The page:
Barangaroo- Moore declares hotel shadow too intrusive

20 Aug

Editor’s note- Oh dear, the water will be in shadow!

Matthew Moore and Kelsey Munro, August 19, 2010

THE lord mayor, Clover Moore, has broken ranks with the board responsible for Sydney’s biggest development, declaring a plan to build a hotel over the water at East Darling Harbour ”unacceptable” because of the size of its shadow.

Cr Moore, one of seven members of the board of the Barangaroo Delivery Authority, said new shadow diagrams revealed a decision to halve the length of the hotel pier meant the major waterfront promenade – and the cafes and restaurants that lined it – would be cast in shadow in winter, with little sun during the lunch hours of noon and 2pm.

”It’s unacceptable,” said Cr Moore, who said the site’s developer, Lend Lease, would have to consider moving the hotel back to the shore to avoid overshadowing an area she said needed winter sun for the thousands of people who will work in the huge office towers.

Cr Moore has been under pressure from other members of the City of Sydney to quit the BDA board so she can freely criticise plans for the project, which has grown 40 per cent since the government first announced it and which she says is too big.

But she defended her membership and said she had been able to improve the design of Barangaroo, reducing the number of towers from four to three, improving views and encouraging some human scale development, as well as ensuring there were more streets and lanes to make the development appealing at ground level.

Despite these improvements, there were still major problems with the project, she said.

Apartment towers on the northern side of a planned new cove were too high at 35 storeys and should be cut down to minimise the amount of winter sun they would block; and the 90-metres-wide commercial towers were too big.

Plans to amend the concept plan to allow the hotel and increased buildings heights were lodged with the Department of Planning last week. A window for objections is open only until September 10, a period Cr Moore said was far too brief for any serious assessment of Sydney’s biggest project.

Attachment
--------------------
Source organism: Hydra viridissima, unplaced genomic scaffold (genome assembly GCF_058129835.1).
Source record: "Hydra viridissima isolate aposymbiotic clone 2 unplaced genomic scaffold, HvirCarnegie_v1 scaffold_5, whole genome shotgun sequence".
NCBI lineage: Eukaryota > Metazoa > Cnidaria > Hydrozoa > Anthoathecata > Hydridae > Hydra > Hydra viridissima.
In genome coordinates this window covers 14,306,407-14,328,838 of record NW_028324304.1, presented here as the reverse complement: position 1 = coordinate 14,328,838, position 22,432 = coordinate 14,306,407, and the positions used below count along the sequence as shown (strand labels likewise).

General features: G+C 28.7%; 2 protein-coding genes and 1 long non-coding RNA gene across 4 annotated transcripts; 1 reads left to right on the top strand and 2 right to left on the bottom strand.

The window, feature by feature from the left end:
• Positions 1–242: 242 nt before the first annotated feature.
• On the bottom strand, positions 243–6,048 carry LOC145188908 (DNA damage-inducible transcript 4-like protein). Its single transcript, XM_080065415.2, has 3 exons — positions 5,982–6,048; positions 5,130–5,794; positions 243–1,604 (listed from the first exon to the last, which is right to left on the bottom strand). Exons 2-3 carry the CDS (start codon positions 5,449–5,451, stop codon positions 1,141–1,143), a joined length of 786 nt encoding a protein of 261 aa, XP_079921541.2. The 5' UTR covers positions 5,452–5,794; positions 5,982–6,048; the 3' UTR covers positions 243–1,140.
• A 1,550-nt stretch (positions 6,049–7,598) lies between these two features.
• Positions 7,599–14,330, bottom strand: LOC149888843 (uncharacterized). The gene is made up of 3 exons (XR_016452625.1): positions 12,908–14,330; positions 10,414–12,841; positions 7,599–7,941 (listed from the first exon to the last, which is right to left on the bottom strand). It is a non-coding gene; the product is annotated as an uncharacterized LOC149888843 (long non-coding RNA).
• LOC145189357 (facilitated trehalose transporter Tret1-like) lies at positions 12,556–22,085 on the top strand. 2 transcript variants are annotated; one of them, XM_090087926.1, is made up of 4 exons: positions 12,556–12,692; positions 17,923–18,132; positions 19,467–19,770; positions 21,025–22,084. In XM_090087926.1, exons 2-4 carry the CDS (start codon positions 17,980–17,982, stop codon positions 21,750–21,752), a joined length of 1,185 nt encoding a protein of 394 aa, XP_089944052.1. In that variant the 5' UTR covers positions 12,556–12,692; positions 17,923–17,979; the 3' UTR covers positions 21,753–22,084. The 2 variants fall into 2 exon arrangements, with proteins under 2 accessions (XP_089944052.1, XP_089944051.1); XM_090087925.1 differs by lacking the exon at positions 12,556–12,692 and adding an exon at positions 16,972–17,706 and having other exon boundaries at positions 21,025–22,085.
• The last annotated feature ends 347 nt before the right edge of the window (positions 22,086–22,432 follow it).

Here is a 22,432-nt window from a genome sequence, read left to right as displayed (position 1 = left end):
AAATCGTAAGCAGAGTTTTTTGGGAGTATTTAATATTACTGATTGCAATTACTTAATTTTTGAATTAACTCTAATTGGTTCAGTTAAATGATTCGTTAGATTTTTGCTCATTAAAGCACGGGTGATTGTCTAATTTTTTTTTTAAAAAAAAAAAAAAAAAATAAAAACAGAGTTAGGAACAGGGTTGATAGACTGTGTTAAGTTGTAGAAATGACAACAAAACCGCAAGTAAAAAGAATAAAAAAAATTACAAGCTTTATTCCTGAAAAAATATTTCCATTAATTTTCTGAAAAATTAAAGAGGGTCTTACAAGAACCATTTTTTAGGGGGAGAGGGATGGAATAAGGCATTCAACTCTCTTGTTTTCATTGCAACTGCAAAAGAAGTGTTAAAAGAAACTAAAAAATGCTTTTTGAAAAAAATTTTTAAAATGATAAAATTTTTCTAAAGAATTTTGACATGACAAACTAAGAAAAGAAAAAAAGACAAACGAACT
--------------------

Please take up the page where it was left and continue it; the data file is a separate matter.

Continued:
A spokesman for Lend Lease rejected Cr Moore’s criticisms and said a number of sites and orientations had already been considered for the hotel, and the pier on the harbour was the preferred option.

”An important aspect of the hotel design is that it creates a really commanding north-facing cove. The pier integrates with the Southern Cove to create a major waterfront civic space and water square,” he said.

While the hotel would cast a shadow over the promenade, he played down concerns. ”The hotel has a shadow that tracks across the promenade, but it’s a small portion of the promenade and it moves quite quickly over a short period of each day … so we don’t see that as a major concern, and in fact in some parts of the year you’ll be grateful for some sun protection.”

He also dismissed council’s concerns about the height of the northern residential towers (150 metres or about 46 storeys). He said the two tall, slender towers had been designed with solar access in mind.

Restaurant operators at King Street Wharf were alarmed to discover shadows from the huge commercial towers would reach many of their establishments and rob their breakfast customers of winter sunshine.

”They don’t want to sit in the shade. That’s the whole point of being on the wharf, it’s half the reason they’re here to be on the water: to be warm and look at the views,” said Rebecca Hambly, manager of La Cita restaurant.


Another bastard for the colonies
SMH, December 23, 2009

History will cast them as foes, but in fact the two designs make exactly the same mistake.